Holzer Officials Ask Commissioners Not To Rescind Charity Care Memo< < Back to
Officials of Holzer Health System told the Athens County Commissioners on Tuesday that rescinding a 2012 memorandum relating to charity care would hurt lower-income people, and said the memo has nothing to do with Holzer Clinic seeking a tax exemption.
Earlier this month, the commissioners followed the recommendation of Federal Hocking School Board member Tom McGuire and voted to rescind the memo. They also voted to rescind a 2011 agreement relating to the issuing of bonds, and to declare that the bonds were not issued in accordance with that agreement.
The bonds were connected with nonprofit Holzer Health Systems’ acquisition of the for-profit Holzer Clinic, and McGuire has said the bond agreement was originally approved by the commissioners without Holzer disclosing that it would lead to Holzer Health seeking a property tax exemption for the clinic. Federal Hocking is contesting Holzer’s tax exemption application (filed earlier this year with the Ohio Department of Taxation) because it would cost the school system about $100,000 annually in tax revenue.
Although the commissioners voted on the matter earlier this month, it was contingent upon County Prosecutor Keller Blackburn’s review of the matter. The actions have not yet been implemented, and, through Blackburn, Holzer officials asked for Tuesday’s meeting with the commissioners.
Brent Saunders, chairman of Holzer Health System’s board of directors, and Holzer in-house counsel Ellen Garling met with the commissioners.
Saunders said the charity care memorandum is unrelated to the tax exemption application.
Garling said the memo ties the clinic to Holzer Hospital in Gallipolis, and revoking the memo would mean that people with incomes at 300 percent of the federal poverty level or lower would no longer be able to receive free care at the clinic — although they would still be eligible for up to a 30 percent discount.
Saunders presented the commissioners with a four-page brochure titled, “Holzer’s Commitment to Athens County Schools & Communities.”
According to the brochure, Holzer provides $5,000 athletic training stipends each to Alexander, Federal Hocking, Nelsonville-York and Trimble Local Schools. Holzer also provides team physicians to Alexander and Federal Hocking, and to the Ohio University Hockey Club. Free sports physicals are provided to all five schools districts in the county.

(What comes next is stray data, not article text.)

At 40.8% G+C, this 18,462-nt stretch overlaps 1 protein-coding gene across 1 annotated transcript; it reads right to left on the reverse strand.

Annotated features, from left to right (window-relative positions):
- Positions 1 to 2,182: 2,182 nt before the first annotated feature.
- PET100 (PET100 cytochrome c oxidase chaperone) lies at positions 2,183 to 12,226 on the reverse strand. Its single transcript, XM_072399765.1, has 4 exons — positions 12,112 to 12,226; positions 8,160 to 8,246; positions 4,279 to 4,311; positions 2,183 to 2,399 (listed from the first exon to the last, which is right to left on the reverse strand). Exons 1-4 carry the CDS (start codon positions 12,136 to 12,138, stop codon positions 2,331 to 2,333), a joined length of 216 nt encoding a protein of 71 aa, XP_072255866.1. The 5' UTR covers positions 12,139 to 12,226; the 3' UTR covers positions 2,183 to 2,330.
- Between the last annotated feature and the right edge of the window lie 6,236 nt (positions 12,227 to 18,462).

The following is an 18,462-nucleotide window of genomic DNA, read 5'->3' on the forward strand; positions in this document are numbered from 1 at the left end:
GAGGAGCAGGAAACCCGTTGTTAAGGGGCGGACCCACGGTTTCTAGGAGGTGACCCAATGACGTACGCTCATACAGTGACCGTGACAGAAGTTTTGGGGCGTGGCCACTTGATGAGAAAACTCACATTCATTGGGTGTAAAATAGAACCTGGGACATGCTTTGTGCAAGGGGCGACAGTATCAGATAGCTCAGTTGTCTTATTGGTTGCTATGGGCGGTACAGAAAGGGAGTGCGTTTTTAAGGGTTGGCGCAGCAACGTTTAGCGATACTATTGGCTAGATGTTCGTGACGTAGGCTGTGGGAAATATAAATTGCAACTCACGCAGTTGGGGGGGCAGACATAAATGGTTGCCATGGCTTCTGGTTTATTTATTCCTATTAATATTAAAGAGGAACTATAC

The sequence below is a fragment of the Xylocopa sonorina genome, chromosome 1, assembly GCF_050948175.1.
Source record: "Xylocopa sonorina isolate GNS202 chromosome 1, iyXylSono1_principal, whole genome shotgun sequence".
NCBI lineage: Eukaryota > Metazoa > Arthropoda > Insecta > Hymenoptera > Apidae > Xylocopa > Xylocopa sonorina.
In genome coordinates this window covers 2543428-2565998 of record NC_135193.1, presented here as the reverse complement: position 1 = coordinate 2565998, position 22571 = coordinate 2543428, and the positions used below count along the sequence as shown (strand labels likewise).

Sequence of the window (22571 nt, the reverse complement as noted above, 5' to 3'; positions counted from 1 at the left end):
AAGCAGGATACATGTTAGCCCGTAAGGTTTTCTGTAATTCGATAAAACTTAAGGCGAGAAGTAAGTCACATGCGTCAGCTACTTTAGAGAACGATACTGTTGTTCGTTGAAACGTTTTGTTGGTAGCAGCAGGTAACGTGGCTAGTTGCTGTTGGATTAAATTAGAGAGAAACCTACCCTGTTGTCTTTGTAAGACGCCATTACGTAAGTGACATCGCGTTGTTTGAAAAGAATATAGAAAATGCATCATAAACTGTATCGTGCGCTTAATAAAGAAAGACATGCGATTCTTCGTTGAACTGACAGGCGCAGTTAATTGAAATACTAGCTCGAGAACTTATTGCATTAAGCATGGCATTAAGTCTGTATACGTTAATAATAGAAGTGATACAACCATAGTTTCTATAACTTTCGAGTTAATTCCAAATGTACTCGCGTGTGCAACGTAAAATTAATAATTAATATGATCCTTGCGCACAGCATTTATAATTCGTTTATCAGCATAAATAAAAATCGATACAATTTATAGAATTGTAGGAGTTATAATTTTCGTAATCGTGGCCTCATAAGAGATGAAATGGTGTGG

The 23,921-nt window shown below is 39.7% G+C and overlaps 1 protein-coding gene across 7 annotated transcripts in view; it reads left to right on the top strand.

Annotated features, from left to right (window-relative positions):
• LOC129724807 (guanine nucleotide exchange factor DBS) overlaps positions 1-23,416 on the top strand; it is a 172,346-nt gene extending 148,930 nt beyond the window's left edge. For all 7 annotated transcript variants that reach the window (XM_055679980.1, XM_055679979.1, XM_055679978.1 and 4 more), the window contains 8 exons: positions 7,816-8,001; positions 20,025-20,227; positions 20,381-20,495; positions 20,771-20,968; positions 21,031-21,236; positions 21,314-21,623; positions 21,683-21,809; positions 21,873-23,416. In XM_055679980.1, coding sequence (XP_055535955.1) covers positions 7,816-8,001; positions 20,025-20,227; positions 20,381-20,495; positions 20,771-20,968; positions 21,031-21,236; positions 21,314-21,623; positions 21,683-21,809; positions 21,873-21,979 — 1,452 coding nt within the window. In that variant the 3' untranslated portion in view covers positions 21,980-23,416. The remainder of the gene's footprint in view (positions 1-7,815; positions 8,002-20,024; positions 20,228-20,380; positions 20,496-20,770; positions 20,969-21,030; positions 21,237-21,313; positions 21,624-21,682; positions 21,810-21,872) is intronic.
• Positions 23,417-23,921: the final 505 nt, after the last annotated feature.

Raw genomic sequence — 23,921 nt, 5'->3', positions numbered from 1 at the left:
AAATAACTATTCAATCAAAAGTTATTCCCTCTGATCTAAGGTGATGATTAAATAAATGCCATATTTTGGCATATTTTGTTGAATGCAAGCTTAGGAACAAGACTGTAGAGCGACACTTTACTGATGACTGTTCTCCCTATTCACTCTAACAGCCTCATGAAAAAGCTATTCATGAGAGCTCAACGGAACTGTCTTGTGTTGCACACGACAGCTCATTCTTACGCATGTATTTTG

Since 2009, Holzer has made $8,400 in other donations to Federal Hocking and $2,000 to Alexander. During that same time period, $126,200 was provided to OU, although Commissioner Chris Chmiel indicated that Federal Hocking or Trimble might have gotten more benefit from that funding.
In addition, Holzer provided $8,550 to Athens County organizations in 2013 and $9,561 in 2012.
Systemwide, Holzer provided $6.8 million in charity care between July 1, 2013 to March 31, 2014.
“Holzer has a history of proving support to the community,” Saunders said.
He noted that three other health facilities in Athens — Ohio Health O’Bleness Hospital, Health Recovery Services and Tri-County Mental Health and Counseling (now Hopewell Health Centers) — have property tax exemptions.
“We were kind of a little taken aback that we were being singled out (for criticism),” Saunders said. “We have not done anything but follow the Ohio Revised Code as far as real estate taxes.”
McGuire said he believes those other health facilties had tax exemptions from their beginning. If Holzer Clinic gets the exemption, a total of about $200,000 annually in tax revenue that is currently being received by Federal Hocking and other local entities would be lost.
“We will have to lay off employees in the (event) that the tax exemption application is approved,” McGuire said of Federal Hocking.
The commissioners said they want to give more thought to whether they want to proceed with the actions that McGuire requested earlier this month. They tabled the matter until next week’s meeting.